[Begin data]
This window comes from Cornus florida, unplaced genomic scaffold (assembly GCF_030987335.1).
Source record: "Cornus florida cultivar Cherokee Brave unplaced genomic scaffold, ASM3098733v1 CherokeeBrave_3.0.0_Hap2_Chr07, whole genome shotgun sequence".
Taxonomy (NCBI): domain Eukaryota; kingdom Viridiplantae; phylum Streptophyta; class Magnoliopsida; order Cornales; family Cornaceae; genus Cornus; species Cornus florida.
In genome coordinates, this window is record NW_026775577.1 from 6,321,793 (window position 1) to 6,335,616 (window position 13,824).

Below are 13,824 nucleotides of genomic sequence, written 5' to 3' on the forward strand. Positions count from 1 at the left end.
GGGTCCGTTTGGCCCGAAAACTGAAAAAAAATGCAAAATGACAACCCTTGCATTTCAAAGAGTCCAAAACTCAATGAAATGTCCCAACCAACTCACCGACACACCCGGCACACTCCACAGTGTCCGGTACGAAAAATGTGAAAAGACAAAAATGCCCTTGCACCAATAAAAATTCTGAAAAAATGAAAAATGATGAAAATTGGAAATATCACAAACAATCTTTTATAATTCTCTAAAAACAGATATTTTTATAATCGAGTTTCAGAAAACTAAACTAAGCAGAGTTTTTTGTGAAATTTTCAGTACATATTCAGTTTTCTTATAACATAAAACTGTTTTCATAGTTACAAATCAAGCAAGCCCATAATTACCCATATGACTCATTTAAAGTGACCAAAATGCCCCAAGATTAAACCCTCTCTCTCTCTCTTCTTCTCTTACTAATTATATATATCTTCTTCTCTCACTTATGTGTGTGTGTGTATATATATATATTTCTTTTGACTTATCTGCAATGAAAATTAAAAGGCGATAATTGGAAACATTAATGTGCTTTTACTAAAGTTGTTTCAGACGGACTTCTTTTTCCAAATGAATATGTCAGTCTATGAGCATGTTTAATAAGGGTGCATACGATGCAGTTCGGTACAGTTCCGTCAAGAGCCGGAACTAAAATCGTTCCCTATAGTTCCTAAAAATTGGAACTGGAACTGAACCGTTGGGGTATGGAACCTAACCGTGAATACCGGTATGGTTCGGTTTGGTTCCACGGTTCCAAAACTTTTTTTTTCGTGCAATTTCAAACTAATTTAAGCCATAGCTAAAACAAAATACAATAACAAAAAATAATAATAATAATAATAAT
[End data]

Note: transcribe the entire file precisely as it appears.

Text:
This window comes from Cornus florida, unplaced genomic scaffold (assembly GCF_030987335.1).
Source record: "Cornus florida cultivar Cherokee Brave unplaced genomic scaffold, ASM3098733v1 CherokeeBrave_3.0.0_Hap2_Chr07, whole genome shotgun sequence".
Taxonomy (NCBI): domain Eukaryota; kingdom Viridiplantae; phylum Streptophyta; class Magnoliopsida; order Cornales; family Cornaceae; genus Cornus; species Cornus florida.
In genome coordinates, this window is record NW_026775577.1 from 6,321,793 (window position 1) to 6,335,616 (window position 13,824).

Below are 13,824 nucleotides of genomic sequence, written 5' to 3' on the forward strand. Positions count from 1 at the left end.
GGGTCCGTTTGGCCCGAAAACTGAAAAAAAATGCAAAATGACAACCCTTGCATTTCAAAGAGTCCAAAACTCAATGAAATGTCCCAACCAACTCACCGACACACCCGGCACACTCCACAGTGTCCGGTACGAAAAATGTGAAAAGACAAAAATGCCCTTGCACCAATAAAAATTCTGAAAAAATGAAAAATGATGAAAATTGGAAATATCACAAACAATCTTTTATAATTCTCTAAAAACAGATATTTTTATAATCGAGTTTCAGAAAACTAAACTAAGCAGAGTTTTTTGTGAAATTTTCAGTACATATTCAGTTTTCTTATAACATAAAACTGTTTTCATAGTTACAAATCAAGCAAGCCCATAATTACCCATATGACTCATTTAAAGTGACCAAAATGCCCCAAGATTAAACCCTCTCTCTCTCTCTTCTTCTCTTACTAATTATATATATCTTCTTCTCTCACTTATGTGTGTGTGTGTATATATATATATTTCTTTTGACTTATCTGCAATGAAAATTAAAAGGCGATAATTGGAAACATTAATGTGCTTTTACTAAAGTTGTTTCAGACGGACTTCTTTTTCCAAATGAATATGTCAGTCTATGAGCATGTTTAATAAGGGTGCATACGATGCAGTTCGGTACAGTTCCGTCAAGAGCCGGAACTAAAATCGTTCCCTATAGTTCCTAAAAATTGGAACTGGAACTGAACCGTTGGGGTATGGAACCTAACCGTGAATACCGGTATGGTTCGGTTTGGTTCCACGGTTCCAAAACTTTTTTTTTCGTGCAATTTCAAACTAATTTAAGCCATAGCTAAAACAAAATACAATAACAAAAAATAATAATAATAATAATAAT